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2 of 2 people found the following review helpful
4.0 out of 5 stars More philosophy than travelogue
SEAMANSHIP is author Adam Nicolson's account of his 1,500-mile voyage along the outer fringes of the British Isles aboard the 42-foot ketch "Auk".
Perhaps I should have realized the thrust of Nicolson's narrative sooner. Indeed, as soon as I opened the front cover, seen the extent of the voyage as depicted on two end page maps, and then noted that this...
Published on 27 Dec. 2005 by Amazon Customer

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2 of 2 people found the following review helpful
3.0 out of 5 stars The Curate's Egg
I enjoyed this book - I can also recommend 'Sea Room' by the same author. But as the previous reviewer mentioned, this is not a travelogue - there are one or two highlights, but the text confirmed my suspicions. Nicolson is a hopeless romantic (albeit one who lives in a castle and owns his own islands) who obviously loves the idea of the sea, but is a bit cack-handed when...
Published on 24 May 2007 by Diana Fitzpatrick


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2 of 2 people found the following review helpful
4.0 out of 5 stars More philosophy than travelogue, 27 Dec. 2005
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Amazon Customer (Glendale, CA USA) - See all my reviews
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This review is from: Seamanship: A Voyage Along the Wild Coasts of the British Isles (Hardcover)
SEAMANSHIP is author Adam Nicolson's account of his 1,500-mile voyage along the outer fringes of the British Isles aboard the 42-foot ketch "Auk".
Perhaps I should have realized the thrust of Nicolson's narrative sooner. Indeed, as soon as I opened the front cover, seen the extent of the voyage as depicted on two end page maps, and then noted that this small hardcover is only 177 pages long with relatively large print. I mean, if one is sailing from Falmouth in Cornwall across the Celtic Sea to Ireland's southern tip, then back across to Cornwall, north to southwestern Wales, across the Celtic Sea again, up along Ireland's west coast, across to Scotland, up through the Inner and Outer Hebrides, east to the Orkney Islands, and finally ending far to the northwest in the Faeroes, how much description of so many places can be jammed into such a small space? Disappointingly little, if that's what you're looking for.
Rather than a travelogue in the traditional sense, SEAMANSHIP is more a ruminative consideration of Sailing Man's relationship to the Sea and his Ship, and, in this volume specifically, Adam's success (or not) in manly bonding with the Auk's skipper, George. Nicolson's philosophical bent is well represented by the following passage:
"The nature of the voyage is set before you cast off. A sea passage is shaped by the boat's time attached to the land. Every moment at sea is dependent on, and even twinned to, a moment in harbor. What a boat sails on and in is not only the ocean and the wind but the days, weeks, and months tied up alongside."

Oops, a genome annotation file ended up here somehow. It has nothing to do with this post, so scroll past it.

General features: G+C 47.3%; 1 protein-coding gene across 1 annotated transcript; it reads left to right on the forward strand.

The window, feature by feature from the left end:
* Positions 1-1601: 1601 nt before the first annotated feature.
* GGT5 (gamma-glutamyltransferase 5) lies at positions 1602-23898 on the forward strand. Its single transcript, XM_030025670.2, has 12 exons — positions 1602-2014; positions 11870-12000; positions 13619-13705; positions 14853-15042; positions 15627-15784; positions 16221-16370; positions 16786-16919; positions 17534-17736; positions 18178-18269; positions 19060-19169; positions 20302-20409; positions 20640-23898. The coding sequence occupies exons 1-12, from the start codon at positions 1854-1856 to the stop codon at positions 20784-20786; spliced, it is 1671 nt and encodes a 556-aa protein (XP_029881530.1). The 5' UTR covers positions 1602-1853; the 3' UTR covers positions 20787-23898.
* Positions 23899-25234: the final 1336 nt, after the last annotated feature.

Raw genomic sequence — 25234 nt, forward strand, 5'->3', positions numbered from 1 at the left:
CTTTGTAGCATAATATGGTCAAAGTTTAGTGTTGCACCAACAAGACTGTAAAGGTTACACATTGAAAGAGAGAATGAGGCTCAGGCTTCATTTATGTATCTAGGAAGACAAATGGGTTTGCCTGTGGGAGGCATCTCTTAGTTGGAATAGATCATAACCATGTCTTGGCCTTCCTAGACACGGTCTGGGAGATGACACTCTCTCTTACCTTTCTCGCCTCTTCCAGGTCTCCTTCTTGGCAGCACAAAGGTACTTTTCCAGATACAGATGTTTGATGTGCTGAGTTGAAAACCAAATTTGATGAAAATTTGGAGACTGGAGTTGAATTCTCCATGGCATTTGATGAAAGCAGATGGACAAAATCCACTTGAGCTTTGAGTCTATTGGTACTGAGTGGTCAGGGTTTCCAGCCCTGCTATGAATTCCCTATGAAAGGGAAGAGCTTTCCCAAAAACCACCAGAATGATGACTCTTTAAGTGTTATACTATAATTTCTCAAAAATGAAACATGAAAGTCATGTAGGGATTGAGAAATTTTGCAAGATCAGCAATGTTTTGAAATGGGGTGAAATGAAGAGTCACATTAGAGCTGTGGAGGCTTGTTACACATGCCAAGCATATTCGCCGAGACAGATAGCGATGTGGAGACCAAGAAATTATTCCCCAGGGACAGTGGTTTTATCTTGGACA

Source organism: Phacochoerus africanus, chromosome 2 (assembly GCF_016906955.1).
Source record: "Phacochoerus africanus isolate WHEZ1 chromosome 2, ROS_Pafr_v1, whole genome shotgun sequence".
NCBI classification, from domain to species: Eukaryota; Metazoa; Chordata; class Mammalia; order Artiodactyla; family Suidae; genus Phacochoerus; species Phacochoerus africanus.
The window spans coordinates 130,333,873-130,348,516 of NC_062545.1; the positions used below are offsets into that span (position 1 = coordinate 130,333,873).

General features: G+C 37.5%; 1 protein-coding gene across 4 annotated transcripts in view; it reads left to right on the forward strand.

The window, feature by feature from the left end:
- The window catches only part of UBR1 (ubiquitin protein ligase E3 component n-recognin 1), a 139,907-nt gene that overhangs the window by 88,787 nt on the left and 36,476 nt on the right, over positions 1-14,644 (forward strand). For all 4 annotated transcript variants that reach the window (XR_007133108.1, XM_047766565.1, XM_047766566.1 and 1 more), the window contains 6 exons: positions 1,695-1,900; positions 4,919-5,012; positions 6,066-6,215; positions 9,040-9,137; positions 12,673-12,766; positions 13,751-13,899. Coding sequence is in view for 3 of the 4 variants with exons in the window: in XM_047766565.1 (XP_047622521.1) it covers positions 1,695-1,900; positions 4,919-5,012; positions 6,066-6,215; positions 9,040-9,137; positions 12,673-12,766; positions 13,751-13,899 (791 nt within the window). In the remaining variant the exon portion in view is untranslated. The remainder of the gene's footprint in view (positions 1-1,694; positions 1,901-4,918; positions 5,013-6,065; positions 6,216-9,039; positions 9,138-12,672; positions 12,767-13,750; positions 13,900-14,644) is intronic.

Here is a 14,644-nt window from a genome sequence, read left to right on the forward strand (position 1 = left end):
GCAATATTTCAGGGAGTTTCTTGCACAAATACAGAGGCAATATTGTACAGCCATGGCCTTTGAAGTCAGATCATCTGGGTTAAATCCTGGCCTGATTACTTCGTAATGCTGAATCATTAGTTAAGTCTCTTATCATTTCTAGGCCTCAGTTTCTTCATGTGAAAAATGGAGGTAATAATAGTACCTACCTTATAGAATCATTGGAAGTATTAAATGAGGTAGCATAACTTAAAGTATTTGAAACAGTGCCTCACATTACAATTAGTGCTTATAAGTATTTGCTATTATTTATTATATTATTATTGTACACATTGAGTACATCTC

And, using a mixed metaphor:
"That is why death at sea is such a casual affair. Death has no need to approach ... It doesn't come rolling on like a swell, proceeding grandly towards you with its bosom before it and its intentions clear. Death is already there, a few feet away, resting beneath the table, its head on its paws and a smile in its eyes, happy to accept the scraps that fall."
I love the landscape of the British Isles more than any other place on Earth, especially its wild, wave and wind-ravished margins. Here, the author's description of the ancient monastic island off the Irish coast, Skellig Michael, almost brought tears of longing to my eyes. I wanted to visit the place myself - now. But, for me, there wasn't enough of such descriptive power between this book's covers to satisfy a raging wanderlust.
SEAMANSHIP is far from being a bad read. Whereas I'm only awarding 3.5 stars (translated to four by an inadequate rating system), one more in tune with Nicolson's lyrical prose will emphatically award five and excoriate me for my shallow obtuseness. This is a book you must read and decide upon for yourself.
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2 of 2 people found the following review helpful
3.0 out of 5 stars The Curate's Egg, 24 May 2007
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This review is from: Seamanship: A Voyage Along the Wild Coasts of the British Isles (Hardcover)
I enjoyed this book - I can also recommend 'Sea Room' by the same author. But as the previous reviewer mentioned, this is not a travelogue - there are one or two highlights, but the text confirmed my suspicions. Nicolson is a hopeless romantic (albeit one who lives in a castle and owns his own islands) who obviously loves the idea of the sea, but is a bit cack-handed when dealing with the practicalities. I sail with people like this, from time to time and they cannot be faulted for their enthusiasm or willingness to make things happen, but they can also be a liability... Nicolson's skipper, George, concludes that Nicolson is a 'plucker' - someone who samples the highlights of life without doing the groundwork - shallow might be another word for it. It's a good, if flowery, read - far too short, but better than those interminable round the world sailing books...
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Seamanship: A Voyage Along the Wild Coasts of the British Isles
Seamanship: A Voyage Along the Wild Coasts of the British Isles by Adam Nicolson (Hardcover - April 2005)
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